While Twitter and other social media sites were abuzz with rumors that ISIS terrorists would attempt to use the United States’ southern border with Mexico to sneak into the country, Department of Homeland Security officials said that there is no credible evidence that members of the Islamic militant group plan to use the border to enter the U.S.
Speaking to Congress on Wednesday, the officials said that the administration of President Barack Obama is more concerned with jihadist fighters entering the U.S. legally on commercial airline flights.
The Homeland Security testimony cast in doubt the border scenarios cited by lawmakers such as Sen. Ted Cruz of Texas.
"We don't have any credible information, that we are aware of, of known or suspected terrorists coming across the border," said Jennifer Lasley, a senior official in the Department of Homeland Security's intelligence and analysis office, according to the New York Daily News.
Another DHS official speaking to Sen. John McCain during a Senate committee hearing acknowledged that the department had tracked some chatter over social media of ISIS adherents across the globe talking about the possibility of sneaking across the U.S.’s southern, but that the DHS is prepared for this threat.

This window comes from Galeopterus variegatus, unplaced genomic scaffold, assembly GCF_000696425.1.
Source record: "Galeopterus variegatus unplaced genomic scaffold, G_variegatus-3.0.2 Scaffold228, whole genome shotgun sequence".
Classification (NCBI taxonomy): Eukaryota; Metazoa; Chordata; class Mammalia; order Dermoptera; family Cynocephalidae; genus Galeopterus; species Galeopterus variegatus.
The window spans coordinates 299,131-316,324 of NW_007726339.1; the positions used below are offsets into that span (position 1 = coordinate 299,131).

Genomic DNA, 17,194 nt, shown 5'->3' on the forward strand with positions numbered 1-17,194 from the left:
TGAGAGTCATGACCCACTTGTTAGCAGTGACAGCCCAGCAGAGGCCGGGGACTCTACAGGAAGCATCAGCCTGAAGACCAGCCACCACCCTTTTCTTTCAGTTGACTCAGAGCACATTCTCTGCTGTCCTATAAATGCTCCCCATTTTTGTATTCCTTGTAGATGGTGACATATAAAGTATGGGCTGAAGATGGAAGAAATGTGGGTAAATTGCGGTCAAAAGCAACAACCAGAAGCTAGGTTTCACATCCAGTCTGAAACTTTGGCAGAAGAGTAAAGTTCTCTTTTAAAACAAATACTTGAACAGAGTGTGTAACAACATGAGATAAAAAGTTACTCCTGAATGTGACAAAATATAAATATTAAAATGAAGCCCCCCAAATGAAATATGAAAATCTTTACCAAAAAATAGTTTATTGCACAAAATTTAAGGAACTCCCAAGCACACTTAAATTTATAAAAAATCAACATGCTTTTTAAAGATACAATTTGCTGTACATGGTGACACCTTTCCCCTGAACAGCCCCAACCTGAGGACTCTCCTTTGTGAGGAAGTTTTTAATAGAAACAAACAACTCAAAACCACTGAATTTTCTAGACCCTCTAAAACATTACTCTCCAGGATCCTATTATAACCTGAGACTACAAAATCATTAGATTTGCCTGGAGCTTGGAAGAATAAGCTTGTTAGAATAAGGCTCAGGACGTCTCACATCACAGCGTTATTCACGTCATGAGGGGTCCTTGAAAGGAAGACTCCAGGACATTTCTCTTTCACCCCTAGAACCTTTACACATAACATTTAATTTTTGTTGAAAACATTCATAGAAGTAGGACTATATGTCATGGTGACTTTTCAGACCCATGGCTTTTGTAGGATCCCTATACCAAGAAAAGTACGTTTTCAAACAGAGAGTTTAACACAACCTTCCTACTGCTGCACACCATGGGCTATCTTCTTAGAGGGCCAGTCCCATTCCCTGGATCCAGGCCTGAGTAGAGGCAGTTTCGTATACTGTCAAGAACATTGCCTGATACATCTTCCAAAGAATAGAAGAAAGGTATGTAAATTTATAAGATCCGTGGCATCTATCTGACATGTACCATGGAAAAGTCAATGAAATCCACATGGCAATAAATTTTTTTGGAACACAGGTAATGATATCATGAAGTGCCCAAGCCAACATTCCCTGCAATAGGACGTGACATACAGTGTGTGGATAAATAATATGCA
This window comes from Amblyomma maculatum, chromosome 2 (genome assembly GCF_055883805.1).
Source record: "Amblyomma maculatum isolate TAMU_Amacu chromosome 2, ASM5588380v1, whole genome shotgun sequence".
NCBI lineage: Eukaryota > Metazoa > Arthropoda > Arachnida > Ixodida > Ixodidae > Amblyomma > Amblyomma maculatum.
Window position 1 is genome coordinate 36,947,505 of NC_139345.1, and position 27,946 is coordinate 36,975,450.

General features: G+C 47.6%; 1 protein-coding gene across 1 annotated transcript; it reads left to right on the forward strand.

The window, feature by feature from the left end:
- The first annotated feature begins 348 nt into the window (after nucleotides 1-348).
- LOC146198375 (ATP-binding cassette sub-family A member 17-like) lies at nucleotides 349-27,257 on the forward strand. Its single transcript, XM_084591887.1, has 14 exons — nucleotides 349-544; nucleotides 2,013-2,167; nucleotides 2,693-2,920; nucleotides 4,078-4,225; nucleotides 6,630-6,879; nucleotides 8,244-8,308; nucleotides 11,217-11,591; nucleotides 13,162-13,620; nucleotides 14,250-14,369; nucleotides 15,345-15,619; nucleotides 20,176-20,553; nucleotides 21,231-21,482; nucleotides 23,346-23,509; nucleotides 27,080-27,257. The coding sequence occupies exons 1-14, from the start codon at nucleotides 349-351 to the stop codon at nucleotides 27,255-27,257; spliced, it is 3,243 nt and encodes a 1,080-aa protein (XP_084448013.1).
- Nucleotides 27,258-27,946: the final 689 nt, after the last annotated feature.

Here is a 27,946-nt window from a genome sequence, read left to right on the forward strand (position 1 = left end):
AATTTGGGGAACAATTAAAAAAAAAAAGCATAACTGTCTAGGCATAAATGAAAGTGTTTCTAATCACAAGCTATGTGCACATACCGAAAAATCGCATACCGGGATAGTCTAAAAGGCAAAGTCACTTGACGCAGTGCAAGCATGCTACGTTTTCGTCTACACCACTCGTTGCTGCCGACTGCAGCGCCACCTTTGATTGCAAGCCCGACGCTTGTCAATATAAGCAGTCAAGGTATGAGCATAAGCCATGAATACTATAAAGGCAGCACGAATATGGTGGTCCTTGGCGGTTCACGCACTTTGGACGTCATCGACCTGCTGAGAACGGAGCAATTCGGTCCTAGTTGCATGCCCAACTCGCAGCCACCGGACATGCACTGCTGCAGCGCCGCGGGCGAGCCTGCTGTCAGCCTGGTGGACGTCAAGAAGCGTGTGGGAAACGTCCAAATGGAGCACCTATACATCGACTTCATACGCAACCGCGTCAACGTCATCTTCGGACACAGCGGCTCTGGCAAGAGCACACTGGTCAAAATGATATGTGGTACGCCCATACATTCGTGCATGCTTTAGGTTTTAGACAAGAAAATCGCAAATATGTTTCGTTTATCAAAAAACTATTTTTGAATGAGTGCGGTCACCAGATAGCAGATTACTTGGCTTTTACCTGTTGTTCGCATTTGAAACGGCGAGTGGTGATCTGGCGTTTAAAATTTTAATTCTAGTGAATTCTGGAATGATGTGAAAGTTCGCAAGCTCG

"Any infiltration across our border would be a threat," said Francis Taylor, DHS undersecretary for intelligence, but added that he is "satisfied we have the intelligence and capability on the border that would prevent that activity.”
While Cruz, McCain and other lawmakers in border states have argued for beefing up security along the border in the wake of the ISIS threat, the Obama administration has focused more on suspected terrorists who hold western passports.
"The number of known watch-listed persons we are encountering on the Southwest border is minimal compared to commercial aviation," said John Wagner, assistant commissioner in the U.S. Customs and Border Patrol's Office of Field Operations. "We're talking tens versus thousands."
The testimonies before Congress came only hours before Obama outlined his strategy on dealing with the ISIS threat. In a nationally televised speech Wednesday night, the president said he wants to step up military and diplomatic efforts to counter the extremists in Iraq and Syria by arming Syrian opposition forces and extending U.S. airstrikes into Syria.
"We will hunt down terrorists who threaten our country, wherever they are," Obama declared. "That means I will not hesitate to take action against ISIL in Syria, as well as Iraq."
The president also said he would send another 475 U.S. troops into Iraq to advise that country's forces, but insists they are not combat troops. The U.S. already has launched about 150 airstrikes on Islamic State targets inside Iraq, at the invitation of the Iraqi government and has also sent military advisers, supplies and humanitarian aid to help Iraqi troops and Kurdish forces beat back the insurgents.
The Obama administration doesn't think the militants pose any immediate threat of an attack in the U.S. But it believes the group is a threat to the Middle East and could attack U.S. targets overseas. The U.S. also worries about the group training and radicalizing Americans who could later return to attack America.
The Associated Press contributed to this report.